3. Twitter - So, this is a new one that I am adding to my back-to-school regimen this year. I have been using this resource since Tricia Fuglestad urged me into it and I am so glad she did. I have been able to connect to teachers and artists from around the world that have enhanced my growth as a teacher. If you are on the fence about it, just check it out and see for yourself. Here is a post about how twitter is revolutionizing the concept of Professional Development and one specifically about how it works in #artsed.

What are some key things that help you get prepared for school and out of the pre-school jitters? What is a tool or trick that you cannot live without? Please share your thoughts and ideas in the comments below.

Thursday, July 26, 2012

Getting to the Core of Arts Standards

As the summer winds down and another school year starts, many of us are looking for new and engaging lessons that both capture our students' attentions as well as teach them valuable skills that they will use to grow as an artist and person. When I am developing lessons, I use many factors to determine artist, material, and subject being covered. I consider what is being taught in other content areas as discussed in this past post, I also consider the student population and what they are interested in learning through the use of Google Forms discussed in this past post, and I pour over the Michigan Content Standards and Benchmarks that can be found here.

Just as all subject areas are moving from various State level Standards and Benchmarks to the Common Core, the Arts are also being revamped through the National Coalition for Core Arts Standards. This group consists of teachers from various Arts disciplines who are working together to create "the Next Generation Arts Standards." In addition to including videos and documenting the progression of their work, the group is also looking for contributors to add to the discussion. You can find more information about this on their wiki as well as see that Michigan is being well represented in the Visual Arts group by 2012 NAEA Middle Level Teacher of the Year, September Buys.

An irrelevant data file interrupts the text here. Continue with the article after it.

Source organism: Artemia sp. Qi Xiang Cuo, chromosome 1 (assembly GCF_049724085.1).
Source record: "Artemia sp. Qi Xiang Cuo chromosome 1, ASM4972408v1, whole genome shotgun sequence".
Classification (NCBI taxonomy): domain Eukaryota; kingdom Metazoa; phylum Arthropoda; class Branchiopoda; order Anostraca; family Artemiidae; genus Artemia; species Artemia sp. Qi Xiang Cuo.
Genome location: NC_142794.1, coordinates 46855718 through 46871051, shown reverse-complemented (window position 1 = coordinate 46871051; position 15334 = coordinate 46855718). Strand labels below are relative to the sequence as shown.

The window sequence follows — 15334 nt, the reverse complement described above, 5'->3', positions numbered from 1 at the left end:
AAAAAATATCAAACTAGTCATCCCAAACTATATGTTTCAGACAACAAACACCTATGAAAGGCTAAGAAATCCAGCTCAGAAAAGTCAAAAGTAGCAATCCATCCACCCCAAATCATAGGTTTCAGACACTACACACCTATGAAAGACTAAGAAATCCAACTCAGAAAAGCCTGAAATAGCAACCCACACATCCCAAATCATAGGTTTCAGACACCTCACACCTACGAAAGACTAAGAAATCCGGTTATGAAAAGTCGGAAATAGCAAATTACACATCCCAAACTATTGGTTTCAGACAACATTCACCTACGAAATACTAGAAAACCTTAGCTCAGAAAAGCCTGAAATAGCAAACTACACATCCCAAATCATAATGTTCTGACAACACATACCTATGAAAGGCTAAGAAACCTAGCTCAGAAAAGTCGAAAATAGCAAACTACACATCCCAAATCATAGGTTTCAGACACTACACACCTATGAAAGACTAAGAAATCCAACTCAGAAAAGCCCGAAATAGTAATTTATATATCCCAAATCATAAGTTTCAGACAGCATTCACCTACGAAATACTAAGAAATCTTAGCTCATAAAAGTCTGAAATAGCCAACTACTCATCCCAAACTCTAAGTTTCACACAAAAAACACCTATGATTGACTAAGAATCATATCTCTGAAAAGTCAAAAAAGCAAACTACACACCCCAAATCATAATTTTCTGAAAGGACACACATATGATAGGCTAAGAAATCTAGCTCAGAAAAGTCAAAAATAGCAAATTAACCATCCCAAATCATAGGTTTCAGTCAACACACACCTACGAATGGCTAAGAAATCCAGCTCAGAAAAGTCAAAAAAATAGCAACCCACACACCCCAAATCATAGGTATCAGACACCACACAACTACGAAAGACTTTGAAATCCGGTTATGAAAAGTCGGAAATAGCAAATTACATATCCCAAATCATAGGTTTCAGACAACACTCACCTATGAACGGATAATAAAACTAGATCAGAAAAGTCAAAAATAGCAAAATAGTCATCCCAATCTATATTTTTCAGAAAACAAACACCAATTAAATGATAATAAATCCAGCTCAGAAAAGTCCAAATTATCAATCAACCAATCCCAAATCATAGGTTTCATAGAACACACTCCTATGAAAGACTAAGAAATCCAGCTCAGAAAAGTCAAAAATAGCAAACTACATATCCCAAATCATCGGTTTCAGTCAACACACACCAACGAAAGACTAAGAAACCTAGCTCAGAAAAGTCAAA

Some pieces of information I found particularly helpful when looking through their site was the draft for the Overarching Framework as well as the Review of State Arts Standards. I highly recommend giving them a look if you are as interested in developing curriculum using outcomes as a guide via backwards design.

Even with these guides, the possibilities are endless as far as what and how we teach Visual Arts. It is hard to know what is the right way because there are so many different ways to do it. What are some things that you use to help guide you through the development of lessons? What lesson do you do each year that you feel is able to hit all of the marks both with content and artistry? If you have any helpful suggestions on how to create and execute lesson plans, please share below.

Monday, July 9, 2012

Lifelong Learning

Artists Name: Stella Lee
School: Northview High School
I recently engaged in a relatively short discussion with @wmchamberlain (one of many teachers I follow on twitter) about lifelong learning. The discussion started with a question he posed asking what people were learning over the summer and I responded by describing that I have spent the summer teaching myself how to sew (with the immense help of both youtube and books ordered from Amazon). He shared that he was experimenting with art making. I pointed to a website that I thought might help in his journey and he gave me some encouragement, too.